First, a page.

Enriching The Lives Of Our Wildlife
When wildlife comes to Wild Baby Rescue Center, they are frequently here for a while. Tiny orphans must grow up until they can care for themselves. Injured animals must heal before they can resume their wild lives. While they are here we do all we can to keep their lives as interesting and as stimulating as possible. This is called enrichment. Ideally enrichment should also resemble tasks that the animal will encounter in the wild.
Dr. Lauren Bergy’s students at Centenary College in Hackettstown have made some amazing enrichment projects for our orphaned and recovering wildlife:
- The Digging Box – One student built a rectangular box with shelves and filled it with dirt. Our young Groundhogs learn to burrow and tunnel. It is by far the favorite enrichment of our Groundhogs.
- Fox Pond – Another student filled a plastic pond full of river rocks for our Fox/Coyote cage.
- Large Tubes – One project was a large cardboard tube trimmed with fir branches and pinecones. The Fox had so much fun with the tunnel that we decided to make the tunnel a permanent part of our cage. One of our supporters donated some large heavy duty plastic tubes (one for our fox, one for our groundhogs and one for opossum).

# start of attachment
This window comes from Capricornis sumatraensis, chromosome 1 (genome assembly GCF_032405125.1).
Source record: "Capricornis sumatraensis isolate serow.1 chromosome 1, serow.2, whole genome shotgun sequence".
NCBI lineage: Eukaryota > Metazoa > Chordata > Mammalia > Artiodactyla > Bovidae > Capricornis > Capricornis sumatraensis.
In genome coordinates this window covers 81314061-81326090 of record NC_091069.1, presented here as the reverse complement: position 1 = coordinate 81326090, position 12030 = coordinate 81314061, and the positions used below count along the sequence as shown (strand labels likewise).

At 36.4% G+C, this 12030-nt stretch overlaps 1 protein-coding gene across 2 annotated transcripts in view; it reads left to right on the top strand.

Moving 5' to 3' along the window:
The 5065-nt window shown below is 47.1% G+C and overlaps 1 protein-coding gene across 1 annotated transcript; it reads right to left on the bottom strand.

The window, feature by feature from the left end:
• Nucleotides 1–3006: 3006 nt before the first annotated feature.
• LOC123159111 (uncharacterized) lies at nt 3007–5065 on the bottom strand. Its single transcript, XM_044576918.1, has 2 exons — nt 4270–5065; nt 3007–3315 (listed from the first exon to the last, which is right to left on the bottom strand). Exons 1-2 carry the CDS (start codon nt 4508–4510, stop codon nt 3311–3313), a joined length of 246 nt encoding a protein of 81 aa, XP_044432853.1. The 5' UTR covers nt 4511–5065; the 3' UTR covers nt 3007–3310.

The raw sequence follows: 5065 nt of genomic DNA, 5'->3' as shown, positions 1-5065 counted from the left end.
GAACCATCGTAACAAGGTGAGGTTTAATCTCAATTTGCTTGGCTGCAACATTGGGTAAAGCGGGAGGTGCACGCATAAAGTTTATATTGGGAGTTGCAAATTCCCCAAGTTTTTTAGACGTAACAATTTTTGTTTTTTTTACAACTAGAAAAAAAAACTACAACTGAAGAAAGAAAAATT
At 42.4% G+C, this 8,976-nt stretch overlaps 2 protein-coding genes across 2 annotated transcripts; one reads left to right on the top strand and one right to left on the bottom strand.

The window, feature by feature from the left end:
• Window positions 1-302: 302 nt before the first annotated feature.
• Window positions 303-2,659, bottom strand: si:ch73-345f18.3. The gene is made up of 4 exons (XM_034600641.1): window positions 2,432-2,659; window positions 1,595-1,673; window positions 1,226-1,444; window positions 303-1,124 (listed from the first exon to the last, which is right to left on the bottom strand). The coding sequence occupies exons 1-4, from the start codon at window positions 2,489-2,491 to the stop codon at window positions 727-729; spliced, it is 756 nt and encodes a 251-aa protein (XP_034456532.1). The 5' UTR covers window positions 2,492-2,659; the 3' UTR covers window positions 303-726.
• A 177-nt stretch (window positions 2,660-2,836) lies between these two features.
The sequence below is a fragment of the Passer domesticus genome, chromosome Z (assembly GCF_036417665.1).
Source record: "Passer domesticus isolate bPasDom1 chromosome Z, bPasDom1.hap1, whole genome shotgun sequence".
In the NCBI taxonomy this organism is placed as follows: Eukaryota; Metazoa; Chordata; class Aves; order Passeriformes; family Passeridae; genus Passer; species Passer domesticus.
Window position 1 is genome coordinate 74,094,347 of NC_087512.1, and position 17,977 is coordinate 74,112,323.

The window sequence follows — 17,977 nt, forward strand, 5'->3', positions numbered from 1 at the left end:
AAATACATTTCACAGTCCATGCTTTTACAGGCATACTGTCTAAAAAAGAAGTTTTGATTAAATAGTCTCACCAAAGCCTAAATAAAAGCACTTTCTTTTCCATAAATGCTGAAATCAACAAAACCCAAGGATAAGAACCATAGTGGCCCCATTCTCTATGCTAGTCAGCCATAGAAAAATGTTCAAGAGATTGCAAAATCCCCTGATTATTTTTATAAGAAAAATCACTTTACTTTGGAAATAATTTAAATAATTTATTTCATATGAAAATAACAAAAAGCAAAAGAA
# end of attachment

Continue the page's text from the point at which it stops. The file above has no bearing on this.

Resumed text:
- Hammocks – Raccoon babies love hammocks. Jessie, one of our volunteers loves raccoons and spent a lot of time making sure that they had plenty to do, weather inside in crates or outside in our large pre-release enclosure. All the raccoons had hammocks. They bounced on them, hung upside down from them, cuddled up and slept in them.
- Toys – (particularly tambourines, rattles, and stuffed animals) Jessie scoured garage sales and brought the babies baby toys. The toys are rotated several times daily to keep the rambunctious raccoon engaged in play. They have ramps, nesting boxes, sliding boards, a jungle gym and even swimming pools.
- Swings – (for squirrels) One student made a swinging log for the squirrels. A hollowed out hole holds snacks of sunflower seeds and peanuts.